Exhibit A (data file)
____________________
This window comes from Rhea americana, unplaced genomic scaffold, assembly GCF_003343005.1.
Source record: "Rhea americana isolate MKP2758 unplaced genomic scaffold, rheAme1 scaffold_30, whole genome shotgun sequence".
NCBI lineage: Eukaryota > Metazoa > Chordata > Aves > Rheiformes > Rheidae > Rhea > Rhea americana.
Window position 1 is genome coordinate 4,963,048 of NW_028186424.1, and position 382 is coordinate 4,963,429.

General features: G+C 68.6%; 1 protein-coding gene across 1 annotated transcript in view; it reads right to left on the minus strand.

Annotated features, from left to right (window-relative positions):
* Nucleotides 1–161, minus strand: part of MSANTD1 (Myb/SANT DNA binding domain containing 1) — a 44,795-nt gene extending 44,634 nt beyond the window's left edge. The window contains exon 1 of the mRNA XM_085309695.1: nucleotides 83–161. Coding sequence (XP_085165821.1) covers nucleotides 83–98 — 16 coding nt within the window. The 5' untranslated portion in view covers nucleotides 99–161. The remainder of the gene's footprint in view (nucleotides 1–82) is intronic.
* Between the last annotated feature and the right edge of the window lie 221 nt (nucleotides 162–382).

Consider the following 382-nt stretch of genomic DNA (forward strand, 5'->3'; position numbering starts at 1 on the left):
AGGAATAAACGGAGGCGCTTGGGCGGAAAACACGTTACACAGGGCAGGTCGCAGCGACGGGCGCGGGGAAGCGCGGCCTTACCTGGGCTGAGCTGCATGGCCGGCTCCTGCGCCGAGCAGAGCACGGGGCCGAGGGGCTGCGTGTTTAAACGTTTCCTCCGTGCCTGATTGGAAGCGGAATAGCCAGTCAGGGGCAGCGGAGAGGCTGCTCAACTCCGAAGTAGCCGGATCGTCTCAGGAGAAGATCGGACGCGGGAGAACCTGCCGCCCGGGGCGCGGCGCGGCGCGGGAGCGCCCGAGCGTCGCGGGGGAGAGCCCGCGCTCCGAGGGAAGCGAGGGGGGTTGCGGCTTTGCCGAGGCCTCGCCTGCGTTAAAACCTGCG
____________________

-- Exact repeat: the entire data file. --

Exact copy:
This window comes from Rhea americana, unplaced genomic scaffold, assembly GCF_003343005.1.
Source record: "Rhea americana isolate MKP2758 unplaced genomic scaffold, rheAme1 scaffold_30, whole genome shotgun sequence".
NCBI lineage: Eukaryota > Metazoa > Chordata > Aves > Rheiformes > Rheidae > Rhea > Rhea americana.
Window position 1 is genome coordinate 4,963,048 of NW_028186424.1, and position 382 is coordinate 4,963,429.

General features: G+C 68.6%; 1 protein-coding gene across 1 annotated transcript in view; it reads right to left on the minus strand.

Annotated features, from left to right (window-relative positions):
* Nucleotides 1–161, minus strand: part of MSANTD1 (Myb/SANT DNA binding domain containing 1) — a 44,795-nt gene extending 44,634 nt beyond the window's left edge. The window contains exon 1 of the mRNA XM_085309695.1: nucleotides 83–161. Coding sequence (XP_085165821.1) covers nucleotides 83–98 — 16 coding nt within the window. The 5' untranslated portion in view covers nucleotides 99–161. The remainder of the gene's footprint in view (nucleotides 1–82) is intronic.
* Between the last annotated feature and the right edge of the window lie 221 nt (nucleotides 162–382).

Consider the following 382-nt stretch of genomic DNA (forward strand, 5'->3'; position numbering starts at 1 on the left):
AGGAATAAACGGAGGCGCTTGGGCGGAAAACACGTTACACAGGGCAGGTCGCAGCGACGGGCGCGGGGAAGCGCGGCCTTACCTGGGCTGAGCTGCATGGCCGGCTCCTGCGCCGAGCAGAGCACGGGGCCGAGGGGCTGCGTGTTTAAACGTTTCCTCCGTGCCTGATTGGAAGCGGAATAGCCAGTCAGGGGCAGCGGAGAGGCTGCTCAACTCCGAAGTAGCCGGATCGTCTCAGGAGAAGATCGGACGCGGGAGAACCTGCCGCCCGGGGCGCGGCGCGGCGCGGGAGCGCCCGAGCGTCGCGGGGGAGAGCCCGCGCTCCGAGGGAAGCGAGGGGGGTTGCGGCTTTGCCGAGGCCTCGCCTGCGTTAAAACCTGCG